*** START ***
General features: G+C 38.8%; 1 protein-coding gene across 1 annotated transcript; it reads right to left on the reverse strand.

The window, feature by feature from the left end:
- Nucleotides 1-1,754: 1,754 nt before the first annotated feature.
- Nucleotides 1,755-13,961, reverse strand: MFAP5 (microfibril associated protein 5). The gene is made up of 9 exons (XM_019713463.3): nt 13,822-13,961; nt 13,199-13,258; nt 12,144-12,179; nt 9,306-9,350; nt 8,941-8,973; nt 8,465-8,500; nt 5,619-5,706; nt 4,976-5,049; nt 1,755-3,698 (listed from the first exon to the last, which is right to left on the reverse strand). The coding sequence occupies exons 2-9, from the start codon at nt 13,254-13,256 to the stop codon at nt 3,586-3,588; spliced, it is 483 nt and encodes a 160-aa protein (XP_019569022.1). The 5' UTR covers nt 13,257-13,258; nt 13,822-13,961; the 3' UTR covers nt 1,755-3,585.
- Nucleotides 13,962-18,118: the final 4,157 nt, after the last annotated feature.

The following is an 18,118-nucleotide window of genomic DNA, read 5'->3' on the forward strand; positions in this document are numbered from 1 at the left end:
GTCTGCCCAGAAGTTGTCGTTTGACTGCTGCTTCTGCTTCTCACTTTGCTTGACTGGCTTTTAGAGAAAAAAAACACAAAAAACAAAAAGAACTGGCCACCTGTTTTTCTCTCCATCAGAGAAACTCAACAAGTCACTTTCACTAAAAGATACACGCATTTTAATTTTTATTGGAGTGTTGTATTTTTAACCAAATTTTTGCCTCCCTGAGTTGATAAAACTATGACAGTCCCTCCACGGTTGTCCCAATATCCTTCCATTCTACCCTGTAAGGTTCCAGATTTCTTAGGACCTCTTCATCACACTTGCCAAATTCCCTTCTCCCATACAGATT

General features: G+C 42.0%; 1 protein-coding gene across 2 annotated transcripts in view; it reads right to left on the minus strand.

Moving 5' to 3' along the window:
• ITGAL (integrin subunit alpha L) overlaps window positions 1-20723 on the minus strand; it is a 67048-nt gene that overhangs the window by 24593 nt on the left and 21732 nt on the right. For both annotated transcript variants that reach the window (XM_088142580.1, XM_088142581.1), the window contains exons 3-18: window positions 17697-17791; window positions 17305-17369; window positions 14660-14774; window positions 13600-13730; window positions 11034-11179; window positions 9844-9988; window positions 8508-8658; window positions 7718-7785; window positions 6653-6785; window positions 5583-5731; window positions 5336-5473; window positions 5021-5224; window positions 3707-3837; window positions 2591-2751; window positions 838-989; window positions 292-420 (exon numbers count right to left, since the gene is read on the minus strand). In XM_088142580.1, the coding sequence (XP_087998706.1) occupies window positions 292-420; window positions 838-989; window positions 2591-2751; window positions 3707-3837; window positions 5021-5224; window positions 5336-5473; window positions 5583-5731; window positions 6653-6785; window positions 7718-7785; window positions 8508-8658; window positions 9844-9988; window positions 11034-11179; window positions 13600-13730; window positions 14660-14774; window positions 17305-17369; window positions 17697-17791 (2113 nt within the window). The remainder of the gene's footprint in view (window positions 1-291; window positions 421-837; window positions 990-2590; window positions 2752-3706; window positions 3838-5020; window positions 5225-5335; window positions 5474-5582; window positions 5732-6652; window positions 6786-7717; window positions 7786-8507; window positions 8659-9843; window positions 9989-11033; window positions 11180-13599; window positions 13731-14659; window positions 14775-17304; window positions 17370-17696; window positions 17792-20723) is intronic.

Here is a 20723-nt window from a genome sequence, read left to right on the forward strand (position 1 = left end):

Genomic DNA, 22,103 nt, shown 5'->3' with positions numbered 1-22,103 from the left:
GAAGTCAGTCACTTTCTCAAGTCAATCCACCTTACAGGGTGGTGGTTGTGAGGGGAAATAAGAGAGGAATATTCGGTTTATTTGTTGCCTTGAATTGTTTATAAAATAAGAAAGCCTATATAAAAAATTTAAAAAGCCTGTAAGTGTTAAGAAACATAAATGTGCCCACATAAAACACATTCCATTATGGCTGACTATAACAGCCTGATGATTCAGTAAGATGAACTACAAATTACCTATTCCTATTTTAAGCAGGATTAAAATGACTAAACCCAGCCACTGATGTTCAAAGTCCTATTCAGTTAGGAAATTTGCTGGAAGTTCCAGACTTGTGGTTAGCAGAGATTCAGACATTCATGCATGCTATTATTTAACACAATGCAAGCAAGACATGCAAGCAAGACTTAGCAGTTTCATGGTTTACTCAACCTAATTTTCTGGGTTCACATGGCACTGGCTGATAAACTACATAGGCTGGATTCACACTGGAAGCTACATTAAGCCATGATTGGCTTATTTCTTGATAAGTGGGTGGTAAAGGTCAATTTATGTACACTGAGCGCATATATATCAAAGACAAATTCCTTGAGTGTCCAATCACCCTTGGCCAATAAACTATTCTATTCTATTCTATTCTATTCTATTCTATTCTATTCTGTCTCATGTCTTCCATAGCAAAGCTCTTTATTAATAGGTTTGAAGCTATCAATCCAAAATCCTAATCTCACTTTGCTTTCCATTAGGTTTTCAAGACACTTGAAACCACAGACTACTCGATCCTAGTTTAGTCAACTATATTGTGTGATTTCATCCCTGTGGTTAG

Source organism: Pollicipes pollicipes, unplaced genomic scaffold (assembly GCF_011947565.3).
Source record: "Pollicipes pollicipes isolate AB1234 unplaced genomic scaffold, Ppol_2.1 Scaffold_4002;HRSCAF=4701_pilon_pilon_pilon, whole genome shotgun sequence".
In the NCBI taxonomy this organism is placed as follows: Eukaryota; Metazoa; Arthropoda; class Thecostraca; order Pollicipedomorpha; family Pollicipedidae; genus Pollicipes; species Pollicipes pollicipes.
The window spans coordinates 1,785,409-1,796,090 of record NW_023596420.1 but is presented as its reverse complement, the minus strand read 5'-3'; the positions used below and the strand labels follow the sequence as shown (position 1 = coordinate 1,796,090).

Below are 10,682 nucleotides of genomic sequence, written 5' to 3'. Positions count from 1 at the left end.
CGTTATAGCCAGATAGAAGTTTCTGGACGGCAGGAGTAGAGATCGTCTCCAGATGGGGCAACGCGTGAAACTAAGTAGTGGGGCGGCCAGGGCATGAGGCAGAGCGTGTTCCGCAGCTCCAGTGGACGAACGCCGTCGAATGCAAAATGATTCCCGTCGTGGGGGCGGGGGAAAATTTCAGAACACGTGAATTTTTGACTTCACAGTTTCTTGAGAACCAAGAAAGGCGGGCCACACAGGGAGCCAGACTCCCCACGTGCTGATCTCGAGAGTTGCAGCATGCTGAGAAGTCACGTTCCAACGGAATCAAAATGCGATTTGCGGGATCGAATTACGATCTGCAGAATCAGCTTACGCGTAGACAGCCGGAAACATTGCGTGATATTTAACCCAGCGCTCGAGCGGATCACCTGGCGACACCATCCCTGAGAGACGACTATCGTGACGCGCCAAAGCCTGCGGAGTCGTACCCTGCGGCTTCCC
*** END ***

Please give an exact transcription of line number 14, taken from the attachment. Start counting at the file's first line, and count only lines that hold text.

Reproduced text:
Source organism: Pollicipes pollicipes, unplaced genomic scaffold (assembly GCF_011947565.3).